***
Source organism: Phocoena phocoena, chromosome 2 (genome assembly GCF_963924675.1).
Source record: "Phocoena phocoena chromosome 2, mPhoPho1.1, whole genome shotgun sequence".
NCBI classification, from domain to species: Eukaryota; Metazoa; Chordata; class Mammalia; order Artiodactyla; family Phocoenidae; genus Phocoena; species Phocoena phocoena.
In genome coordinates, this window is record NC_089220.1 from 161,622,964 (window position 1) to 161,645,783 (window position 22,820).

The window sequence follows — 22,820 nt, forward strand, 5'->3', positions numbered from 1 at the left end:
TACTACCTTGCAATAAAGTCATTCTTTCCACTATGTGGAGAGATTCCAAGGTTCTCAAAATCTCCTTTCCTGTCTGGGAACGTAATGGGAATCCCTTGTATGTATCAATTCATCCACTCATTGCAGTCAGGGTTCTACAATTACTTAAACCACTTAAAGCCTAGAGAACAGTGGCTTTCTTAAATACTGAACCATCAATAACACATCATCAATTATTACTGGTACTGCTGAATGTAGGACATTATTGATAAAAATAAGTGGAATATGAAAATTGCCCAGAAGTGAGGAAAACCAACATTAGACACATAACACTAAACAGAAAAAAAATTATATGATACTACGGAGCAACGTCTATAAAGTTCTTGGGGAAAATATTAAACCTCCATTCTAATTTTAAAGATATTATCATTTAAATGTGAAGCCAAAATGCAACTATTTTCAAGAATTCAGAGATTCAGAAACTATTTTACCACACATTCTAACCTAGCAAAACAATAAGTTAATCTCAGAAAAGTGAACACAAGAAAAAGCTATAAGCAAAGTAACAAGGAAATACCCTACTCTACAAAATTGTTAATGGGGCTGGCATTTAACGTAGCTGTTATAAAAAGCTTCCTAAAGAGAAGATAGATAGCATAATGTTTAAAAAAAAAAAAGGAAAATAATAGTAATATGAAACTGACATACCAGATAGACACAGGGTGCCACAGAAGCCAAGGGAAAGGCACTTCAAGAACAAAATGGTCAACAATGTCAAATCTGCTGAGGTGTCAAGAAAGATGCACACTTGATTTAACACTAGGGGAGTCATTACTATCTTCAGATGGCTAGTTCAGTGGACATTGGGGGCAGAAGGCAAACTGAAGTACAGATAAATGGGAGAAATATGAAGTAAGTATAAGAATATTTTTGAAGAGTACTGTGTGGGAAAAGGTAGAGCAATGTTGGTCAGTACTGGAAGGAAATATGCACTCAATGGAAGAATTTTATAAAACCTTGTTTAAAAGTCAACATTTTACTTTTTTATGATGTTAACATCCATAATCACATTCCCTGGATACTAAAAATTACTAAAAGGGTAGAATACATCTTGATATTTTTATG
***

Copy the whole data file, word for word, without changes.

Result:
Source organism: Phocoena phocoena, chromosome 2 (genome assembly GCF_963924675.1).
Source record: "Phocoena phocoena chromosome 2, mPhoPho1.1, whole genome shotgun sequence".
NCBI classification, from domain to species: Eukaryota; Metazoa; Chordata; class Mammalia; order Artiodactyla; family Phocoenidae; genus Phocoena; species Phocoena phocoena.
In genome coordinates, this window is record NC_089220.1 from 161,622,964 (window position 1) to 161,645,783 (window position 22,820).

The window sequence follows — 22,820 nt, forward strand, 5'->3', positions numbered from 1 at the left end:
TACTACCTTGCAATAAAGTCATTCTTTCCACTATGTGGAGAGATTCCAAGGTTCTCAAAATCTCCTTTCCTGTCTGGGAACGTAATGGGAATCCCTTGTATGTATCAATTCATCCACTCATTGCAGTCAGGGTTCTACAATTACTTAAACCACTTAAAGCCTAGAGAACAGTGGCTTTCTTAAATACTGAACCATCAATAACACATCATCAATTATTACTGGTACTGCTGAATGTAGGACATTATTGATAAAAATAAGTGGAATATGAAAATTGCCCAGAAGTGAGGAAAACCAACATTAGACACATAACACTAAACAGAAAAAAAATTATATGATACTACGGAGCAACGTCTATAAAGTTCTTGGGGAAAATATTAAACCTCCATTCTAATTTTAAAGATATTATCATTTAAATGTGAAGCCAAAATGCAACTATTTTCAAGAATTCAGAGATTCAGAAACTATTTTACCACACATTCTAACCTAGCAAAACAATAAGTTAATCTCAGAAAAGTGAACACAAGAAAAAGCTATAAGCAAAGTAACAAGGAAATACCCTACTCTACAAAATTGTTAATGGGGCTGGCATTTAACGTAGCTGTTATAAAAAGCTTCCTAAAGAGAAGATAGATAGCATAATGTTTAAAAAAAAAAAAGGAAAATAATAGTAATATGAAACTGACATACCAGATAGACACAGGGTGCCACAGAAGCCAAGGGAAAGGCACTTCAAGAACAAAATGGTCAACAATGTCAAATCTGCTGAGGTGTCAAGAAAGATGCACACTTGATTTAACACTAGGGGAGTCATTACTATCTTCAGATGGCTAGTTCAGTGGACATTGGGGGCAGAAGGCAAACTGAAGTACAGATAAATGGGAGAAATATGAAGTAAGTATAAGAATATTTTTGAAGAGTACTGTGTGGGAAAAGGTAGAGCAATGTTGGTCAGTACTGGAAGGAAATATGCACTCAATGGAAGAATTTTATAAAACCTTGTTTAAAAGTCAACATTTTACTTTTTTATGATGTTAACATCCATAATCACATTCCCTGGATACTAAAAATTACTAAAAGGGTAGAATACATCTTGATATTTTTATG